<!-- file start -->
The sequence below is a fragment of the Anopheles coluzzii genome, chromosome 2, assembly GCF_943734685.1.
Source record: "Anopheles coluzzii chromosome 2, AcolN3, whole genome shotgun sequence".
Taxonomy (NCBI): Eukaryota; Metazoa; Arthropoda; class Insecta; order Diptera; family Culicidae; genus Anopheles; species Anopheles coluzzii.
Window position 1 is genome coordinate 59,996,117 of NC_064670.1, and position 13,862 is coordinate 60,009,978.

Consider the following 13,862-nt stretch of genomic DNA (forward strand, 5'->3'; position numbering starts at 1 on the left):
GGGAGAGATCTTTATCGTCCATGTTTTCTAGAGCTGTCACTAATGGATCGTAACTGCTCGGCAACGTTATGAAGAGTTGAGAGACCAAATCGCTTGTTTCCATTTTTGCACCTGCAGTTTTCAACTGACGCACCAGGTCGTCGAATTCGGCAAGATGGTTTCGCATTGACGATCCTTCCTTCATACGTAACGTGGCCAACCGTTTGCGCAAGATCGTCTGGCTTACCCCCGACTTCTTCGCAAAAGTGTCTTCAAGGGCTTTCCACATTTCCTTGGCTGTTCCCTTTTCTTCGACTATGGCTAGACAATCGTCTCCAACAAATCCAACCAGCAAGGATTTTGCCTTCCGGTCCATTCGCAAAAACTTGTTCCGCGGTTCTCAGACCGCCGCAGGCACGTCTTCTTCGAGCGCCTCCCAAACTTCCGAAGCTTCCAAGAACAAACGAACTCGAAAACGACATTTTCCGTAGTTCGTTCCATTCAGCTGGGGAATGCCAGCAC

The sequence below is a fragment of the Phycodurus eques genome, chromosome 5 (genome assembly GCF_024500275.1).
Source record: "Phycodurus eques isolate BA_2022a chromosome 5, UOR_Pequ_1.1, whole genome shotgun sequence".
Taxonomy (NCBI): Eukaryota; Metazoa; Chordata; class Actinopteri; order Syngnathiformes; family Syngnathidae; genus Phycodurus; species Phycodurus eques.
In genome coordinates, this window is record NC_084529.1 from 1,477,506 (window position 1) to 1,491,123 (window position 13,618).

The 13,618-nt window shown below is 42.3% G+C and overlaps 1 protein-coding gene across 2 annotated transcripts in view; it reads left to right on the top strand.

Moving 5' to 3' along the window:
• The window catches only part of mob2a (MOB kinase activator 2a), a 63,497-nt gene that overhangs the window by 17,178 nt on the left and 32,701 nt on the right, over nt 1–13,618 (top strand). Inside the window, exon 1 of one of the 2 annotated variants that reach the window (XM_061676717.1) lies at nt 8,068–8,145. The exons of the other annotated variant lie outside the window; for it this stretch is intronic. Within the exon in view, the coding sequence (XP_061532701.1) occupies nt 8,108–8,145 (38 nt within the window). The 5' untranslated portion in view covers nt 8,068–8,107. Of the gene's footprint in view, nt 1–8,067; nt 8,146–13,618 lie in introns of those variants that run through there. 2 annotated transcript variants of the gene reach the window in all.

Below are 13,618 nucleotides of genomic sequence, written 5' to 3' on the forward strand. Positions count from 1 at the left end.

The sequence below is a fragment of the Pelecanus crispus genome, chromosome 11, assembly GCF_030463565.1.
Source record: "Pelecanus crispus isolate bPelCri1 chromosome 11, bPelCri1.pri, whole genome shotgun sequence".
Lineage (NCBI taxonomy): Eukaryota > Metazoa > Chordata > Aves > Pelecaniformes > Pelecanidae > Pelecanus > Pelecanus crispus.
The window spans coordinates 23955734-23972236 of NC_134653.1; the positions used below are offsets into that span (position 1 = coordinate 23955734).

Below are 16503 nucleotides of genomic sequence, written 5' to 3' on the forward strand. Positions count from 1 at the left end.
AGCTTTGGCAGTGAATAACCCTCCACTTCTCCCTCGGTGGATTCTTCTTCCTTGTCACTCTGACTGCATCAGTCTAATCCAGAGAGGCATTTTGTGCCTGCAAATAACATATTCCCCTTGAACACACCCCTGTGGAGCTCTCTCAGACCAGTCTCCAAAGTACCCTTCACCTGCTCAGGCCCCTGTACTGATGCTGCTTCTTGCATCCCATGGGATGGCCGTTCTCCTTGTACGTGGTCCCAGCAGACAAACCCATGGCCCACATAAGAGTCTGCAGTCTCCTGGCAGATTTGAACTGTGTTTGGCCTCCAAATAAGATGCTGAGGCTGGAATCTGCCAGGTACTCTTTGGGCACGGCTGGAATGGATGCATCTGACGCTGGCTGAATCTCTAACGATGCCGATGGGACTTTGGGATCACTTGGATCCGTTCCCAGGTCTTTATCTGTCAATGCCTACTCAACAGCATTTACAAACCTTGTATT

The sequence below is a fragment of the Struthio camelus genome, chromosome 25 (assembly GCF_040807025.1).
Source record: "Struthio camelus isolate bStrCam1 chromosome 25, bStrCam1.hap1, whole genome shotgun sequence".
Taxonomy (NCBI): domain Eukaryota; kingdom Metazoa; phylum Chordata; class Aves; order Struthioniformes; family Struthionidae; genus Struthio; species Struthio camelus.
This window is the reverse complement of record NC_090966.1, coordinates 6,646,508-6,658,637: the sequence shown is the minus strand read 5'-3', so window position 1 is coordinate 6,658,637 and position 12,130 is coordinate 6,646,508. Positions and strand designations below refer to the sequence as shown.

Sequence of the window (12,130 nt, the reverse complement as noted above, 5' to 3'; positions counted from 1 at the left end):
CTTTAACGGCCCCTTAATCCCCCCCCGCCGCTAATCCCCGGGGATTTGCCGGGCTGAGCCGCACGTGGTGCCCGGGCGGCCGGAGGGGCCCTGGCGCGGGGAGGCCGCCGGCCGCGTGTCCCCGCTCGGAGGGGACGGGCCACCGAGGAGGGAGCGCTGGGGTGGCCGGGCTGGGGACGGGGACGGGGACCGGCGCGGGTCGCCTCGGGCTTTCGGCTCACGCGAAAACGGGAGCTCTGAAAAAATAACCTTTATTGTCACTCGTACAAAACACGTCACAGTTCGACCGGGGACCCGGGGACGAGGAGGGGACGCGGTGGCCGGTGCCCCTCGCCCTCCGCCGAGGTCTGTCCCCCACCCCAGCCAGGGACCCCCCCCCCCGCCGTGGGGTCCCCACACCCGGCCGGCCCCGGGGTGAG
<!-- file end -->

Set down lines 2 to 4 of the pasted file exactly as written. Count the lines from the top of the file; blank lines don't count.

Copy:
Source record: "Anopheles coluzzii chromosome 2, AcolN3, whole genome shotgun sequence".
Taxonomy (NCBI): Eukaryota; Metazoa; Arthropoda; class Insecta; order Diptera; family Culicidae; genus Anopheles; species Anopheles coluzzii.
Window position 1 is genome coordinate 59,996,117 of NC_064670.1, and position 13,862 is coordinate 60,009,978.